I hadn’t discussed a price with my landlady but from what I read $5 was the going rate. I handed her the money as I left. I thought there was a bit of a scowl, as opposed to a warm goodbye smile. Was she expecting more? Did she need to give a referrers fee to the waiter? Or him to the original bloke? Maybe. Probably not. Doubt it. I did actually try and give my original helper $1 yesterday when he passed me on to the girl who ‘had a hotel with her sister’. He didn’t take it. But did take a stick of gum.
So back up the 10km gentle incline to Svay Leu I go, again, and on to previously unseen roads. The scenery took on an Australian feel, long grasses, eucalypts lining the road and what looked like a wattle.
I passed an outback school and stopped to say g’day. Two classes in the same shed, long wooden benches to sit, and another row slightly higher to write. Blackboards. Each teacher had a cane, for pointing at the blackboard or slapping on the desk to get attention. Sweet students, that while seemed interested in this strangers peering into their class were perhaps restrained given I was visiting mid-lesson, interrupting their rote learning. A teacher came to talk to me. I explained I was also a primary school teacher. I wrote a note with some stickers asked to take a few photos and was then on my way. If I was feeling brighter I would have asked to take over for 5 minutes. But I was still smarting a little from yesterday and in a low mood. Resilience Simon! What more can you do than pick yourself up, dust yourself off, and start all over again!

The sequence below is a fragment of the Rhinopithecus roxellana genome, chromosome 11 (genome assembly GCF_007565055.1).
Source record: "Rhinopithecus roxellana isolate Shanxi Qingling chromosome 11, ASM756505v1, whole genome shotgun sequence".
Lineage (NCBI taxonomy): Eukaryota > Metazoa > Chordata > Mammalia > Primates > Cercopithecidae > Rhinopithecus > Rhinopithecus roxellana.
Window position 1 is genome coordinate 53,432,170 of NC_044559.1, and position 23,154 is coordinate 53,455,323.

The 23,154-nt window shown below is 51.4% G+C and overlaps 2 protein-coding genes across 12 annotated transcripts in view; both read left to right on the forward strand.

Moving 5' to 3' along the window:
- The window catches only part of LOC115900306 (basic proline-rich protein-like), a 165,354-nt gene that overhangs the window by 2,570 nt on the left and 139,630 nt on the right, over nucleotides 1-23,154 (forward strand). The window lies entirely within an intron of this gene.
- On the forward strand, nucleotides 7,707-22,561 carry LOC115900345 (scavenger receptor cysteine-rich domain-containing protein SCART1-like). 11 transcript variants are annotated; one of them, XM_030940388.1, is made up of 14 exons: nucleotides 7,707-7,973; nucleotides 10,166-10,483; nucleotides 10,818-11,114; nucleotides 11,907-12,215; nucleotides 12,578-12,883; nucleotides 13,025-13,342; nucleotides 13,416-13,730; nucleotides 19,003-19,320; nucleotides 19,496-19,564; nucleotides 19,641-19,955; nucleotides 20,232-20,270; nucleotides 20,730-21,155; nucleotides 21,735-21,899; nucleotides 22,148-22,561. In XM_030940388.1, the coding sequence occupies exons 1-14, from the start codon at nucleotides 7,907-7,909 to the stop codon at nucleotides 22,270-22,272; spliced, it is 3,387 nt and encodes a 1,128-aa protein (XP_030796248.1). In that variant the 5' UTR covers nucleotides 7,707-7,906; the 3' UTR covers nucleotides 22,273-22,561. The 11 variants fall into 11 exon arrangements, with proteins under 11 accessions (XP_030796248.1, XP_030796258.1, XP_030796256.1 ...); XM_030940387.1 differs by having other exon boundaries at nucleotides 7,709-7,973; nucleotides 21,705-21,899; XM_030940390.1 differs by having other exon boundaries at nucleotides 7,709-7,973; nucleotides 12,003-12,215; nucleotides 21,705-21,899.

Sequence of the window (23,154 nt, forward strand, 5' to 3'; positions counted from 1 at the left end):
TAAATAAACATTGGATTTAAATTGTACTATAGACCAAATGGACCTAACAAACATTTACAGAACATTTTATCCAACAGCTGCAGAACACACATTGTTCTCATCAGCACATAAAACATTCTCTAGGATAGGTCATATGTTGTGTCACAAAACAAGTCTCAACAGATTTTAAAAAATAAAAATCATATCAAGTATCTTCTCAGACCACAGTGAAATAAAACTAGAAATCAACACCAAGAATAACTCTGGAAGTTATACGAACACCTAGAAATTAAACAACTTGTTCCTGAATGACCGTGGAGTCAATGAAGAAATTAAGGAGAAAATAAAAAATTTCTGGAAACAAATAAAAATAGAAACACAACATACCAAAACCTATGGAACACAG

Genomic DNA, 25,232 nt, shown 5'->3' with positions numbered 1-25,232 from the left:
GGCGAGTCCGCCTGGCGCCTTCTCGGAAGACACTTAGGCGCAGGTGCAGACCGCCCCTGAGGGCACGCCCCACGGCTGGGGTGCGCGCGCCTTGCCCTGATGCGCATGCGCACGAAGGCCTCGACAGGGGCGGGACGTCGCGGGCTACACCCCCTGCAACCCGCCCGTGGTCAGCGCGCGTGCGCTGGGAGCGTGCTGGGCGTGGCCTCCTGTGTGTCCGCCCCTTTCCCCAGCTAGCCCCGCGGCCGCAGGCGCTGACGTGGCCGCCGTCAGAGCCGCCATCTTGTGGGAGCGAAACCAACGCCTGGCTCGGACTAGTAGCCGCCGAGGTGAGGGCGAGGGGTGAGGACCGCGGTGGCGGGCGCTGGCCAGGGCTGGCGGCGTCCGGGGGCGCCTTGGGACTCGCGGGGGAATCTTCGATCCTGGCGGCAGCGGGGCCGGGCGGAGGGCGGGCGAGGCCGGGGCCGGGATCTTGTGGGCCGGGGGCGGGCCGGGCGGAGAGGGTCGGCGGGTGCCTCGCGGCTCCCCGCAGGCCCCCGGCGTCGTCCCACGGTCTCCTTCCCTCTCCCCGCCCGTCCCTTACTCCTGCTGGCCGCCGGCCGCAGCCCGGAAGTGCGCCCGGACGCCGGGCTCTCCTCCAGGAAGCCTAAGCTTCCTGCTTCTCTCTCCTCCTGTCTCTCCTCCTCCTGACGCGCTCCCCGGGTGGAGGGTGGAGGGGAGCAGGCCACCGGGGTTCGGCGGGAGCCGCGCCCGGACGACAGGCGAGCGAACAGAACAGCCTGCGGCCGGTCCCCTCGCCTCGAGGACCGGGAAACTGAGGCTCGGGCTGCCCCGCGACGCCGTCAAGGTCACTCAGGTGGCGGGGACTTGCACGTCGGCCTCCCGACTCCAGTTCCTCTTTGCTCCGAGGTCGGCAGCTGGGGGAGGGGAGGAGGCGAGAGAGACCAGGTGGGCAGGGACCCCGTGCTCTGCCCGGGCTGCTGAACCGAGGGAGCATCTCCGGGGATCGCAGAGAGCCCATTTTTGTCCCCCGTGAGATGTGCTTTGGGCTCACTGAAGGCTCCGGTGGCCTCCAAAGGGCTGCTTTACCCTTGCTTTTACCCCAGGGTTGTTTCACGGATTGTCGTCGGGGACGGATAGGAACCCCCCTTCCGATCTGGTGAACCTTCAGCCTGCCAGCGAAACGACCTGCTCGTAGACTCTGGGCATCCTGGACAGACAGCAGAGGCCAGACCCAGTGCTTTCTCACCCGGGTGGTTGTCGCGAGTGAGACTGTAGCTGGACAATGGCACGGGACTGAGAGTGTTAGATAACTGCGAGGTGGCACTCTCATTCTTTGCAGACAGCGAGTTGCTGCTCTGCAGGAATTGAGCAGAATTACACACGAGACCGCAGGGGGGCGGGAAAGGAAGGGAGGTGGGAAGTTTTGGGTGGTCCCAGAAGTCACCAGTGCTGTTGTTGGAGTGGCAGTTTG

My first attempt at lunch failed. Miming food I sat down at a table with the usual condiments. “No rice, soup”. “Sure, soup”, I reply rubbing my belly. “Mmmm, soup”. I could see a massive pot steaming away in the corner but after 20 minutes of close to no interaction and no food I thought perhaps something had been misinterpreted and so paid for my juice and rolled on to be next set of tables, chairs and condiments.
Great success this time. Fabulous food, chicken and rice, a side of soup and salad, and an egg for 5000 riel, $1.25. Interaction with the owners and their child, teaching words to each other. I shared my photo album and gave the toddler a mandarin. As I was leaving they handed me a big bunch of bananas, and so I dug into my goodie bag and offered the lady an Australian handkerchief as a final thanks. I was starting to feel more upbeat.
Another nice exchange a little further on. A truck carrying sweet potato/yam type vegetables passed me but before he was out of site the driver’s cap flew off. I picked it up on my way and met him as he was running back to collect it. The chap was so grateful he even tried to stick one of his yams in my bag. I laughed and shrugged my shoulders and said “I can’t, I mean I’d like to, but I don’t have a kitchen to cook it”. He laughed. I laughed some more. We both said goodbye, “Leah’s son hi!!” and I peddled on. He waved as he passed me one last time.
A marked guesthouse awaited me in Kuleaen, this time I was told it was $5. But better than last night I had a private bathroom with running water.
Another beautiful meal for dinner, beef noodle soup and ice-tea.